Rooser, a global seafood marketplace based in Edinburgh, has raised $23 million in Series A funding. The financing round was led by Index Ventures (the leading VC that also recently invested in Linktree and Typeform). further, Google Ventures and Point Nine Capital also participated in the round.
The Scottish startup’s existing angel investors include Dylan Field, co-founder and CEO of Figma, the multibillion-dollar design software company; and David Nothacker, co-founder and CEO of Sennder, the freight and cargo company, participated in the round.
The company claims to transform the way fish makes its way from the boat to the table. With the investment, it will advance its mission of eliminating seafood waste and improving the transparency of the complex fish supply chain. The financing has come at a time when demand for fish is soaring due to the rise of the global middle class and there is a greater focus on healthy diets.
Currently, the startup focuses on building its marketplace and stock management software for primary processors. It is in plans to use the data on its platform to generate meaningful insights, models and reports for users.
“The seafood market is huge, but it’s fragmented and mostly offline,” said Georgia Stevenson, the Index partner who led the investment. “Rooser promises to make the whole experience simpler and more efficient for everyone in the value chain – improving margins, reducing waste, giving buyers greater choice and sellers a bigger market. The Rooser team have lived and breathed seafood for years, and they have an intuitive sense of how to help their customers. We believe they are uniquely placed to succeed in this exciting space.”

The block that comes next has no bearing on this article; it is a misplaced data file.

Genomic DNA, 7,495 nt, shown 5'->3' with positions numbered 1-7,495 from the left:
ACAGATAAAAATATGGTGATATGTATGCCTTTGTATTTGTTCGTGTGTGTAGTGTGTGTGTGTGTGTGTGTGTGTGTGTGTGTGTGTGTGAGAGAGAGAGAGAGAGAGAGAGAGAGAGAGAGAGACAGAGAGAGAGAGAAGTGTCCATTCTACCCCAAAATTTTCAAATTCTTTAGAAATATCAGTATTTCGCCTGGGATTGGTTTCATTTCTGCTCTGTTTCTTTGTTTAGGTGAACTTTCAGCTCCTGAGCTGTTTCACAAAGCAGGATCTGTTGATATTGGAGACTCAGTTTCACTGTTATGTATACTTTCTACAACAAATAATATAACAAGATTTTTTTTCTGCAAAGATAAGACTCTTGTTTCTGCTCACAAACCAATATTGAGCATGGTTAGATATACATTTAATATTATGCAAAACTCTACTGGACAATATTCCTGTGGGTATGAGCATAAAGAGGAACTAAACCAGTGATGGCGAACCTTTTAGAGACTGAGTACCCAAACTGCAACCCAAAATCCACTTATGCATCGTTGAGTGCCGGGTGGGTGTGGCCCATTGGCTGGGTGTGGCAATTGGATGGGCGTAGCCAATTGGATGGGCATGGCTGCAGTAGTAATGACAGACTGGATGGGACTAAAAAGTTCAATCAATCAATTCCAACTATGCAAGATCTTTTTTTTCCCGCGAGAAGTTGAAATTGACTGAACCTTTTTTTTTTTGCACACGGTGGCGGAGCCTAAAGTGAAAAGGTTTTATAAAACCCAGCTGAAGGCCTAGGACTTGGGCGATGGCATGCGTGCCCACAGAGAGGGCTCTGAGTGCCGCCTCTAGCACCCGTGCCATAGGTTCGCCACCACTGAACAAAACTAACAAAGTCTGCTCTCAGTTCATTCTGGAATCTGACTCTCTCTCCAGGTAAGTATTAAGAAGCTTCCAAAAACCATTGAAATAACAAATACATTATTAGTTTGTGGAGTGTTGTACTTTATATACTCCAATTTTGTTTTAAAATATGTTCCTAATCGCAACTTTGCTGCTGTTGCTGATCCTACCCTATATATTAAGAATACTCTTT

How was Rooser born?
Rooser was founded in 2019 by Joel Watt, a serial seafood entrepreneur, Nicolas Desormeaux, a seasoned commercial fish buyer and seller, Erez Mathan, former COO and CRO of GoCardless and Chief Technology Officer Thomas Quiroga, founder of the digital agency beyondr.io.
The idea for Rooser came about when co-founder Watt decided to launch a fish processing plant with his cousin in Scotland, remortgaging their parents’ houses in order to obtain the starting capital. Having run a seafood business, he experienced how laborious and challenging it was to be a player in the fish supply chain.
“The seafood industry is like this giant machine, with all these gears turning all the time at breakneck speed,” said Joel Watt, CEO of Rooser. “I saw the chaos for myself. Rooser was what we hacked together to solve the problem for our factory, and we realised the opportunity when other processors started wanting the software for themselves. In the long run, what we’re building should help us to understand and manage global fish stocks more responsibly, to see where our seafood comes from and to ensure the best-quality produce ends up on our plates.”
Reducing seafood waste
As per reports, for every two fish that makes it to a diner’s plate, one goes to waste. Rooser reduces friction for seafood buyers and sellers by combining stock management, a sales tool and access to a real-time, online marketplace. Suppliers can use Rooser’s cloud-based software tool Sea.Store to manage their fish stocks and upload the price and profile of different fish to a personalised online store and its wider digital market.
Via this single point of access, sellers gain the ability to manage and sell to their existing customers, faster and for free. Also, they can access new buyers, much more than traditional methods. In turn, buyers can search and transact through the platform, filtering by species, fishing area, method, delivery time and quality score.
By connecting seafood buyers and suppliers, Rooser transforms the way fish moves through the seafood chain. The company provides innovative tools to manage, price and trade fish more efficiently and transparently, thereby reducing seafood waste and improving margins across the sector.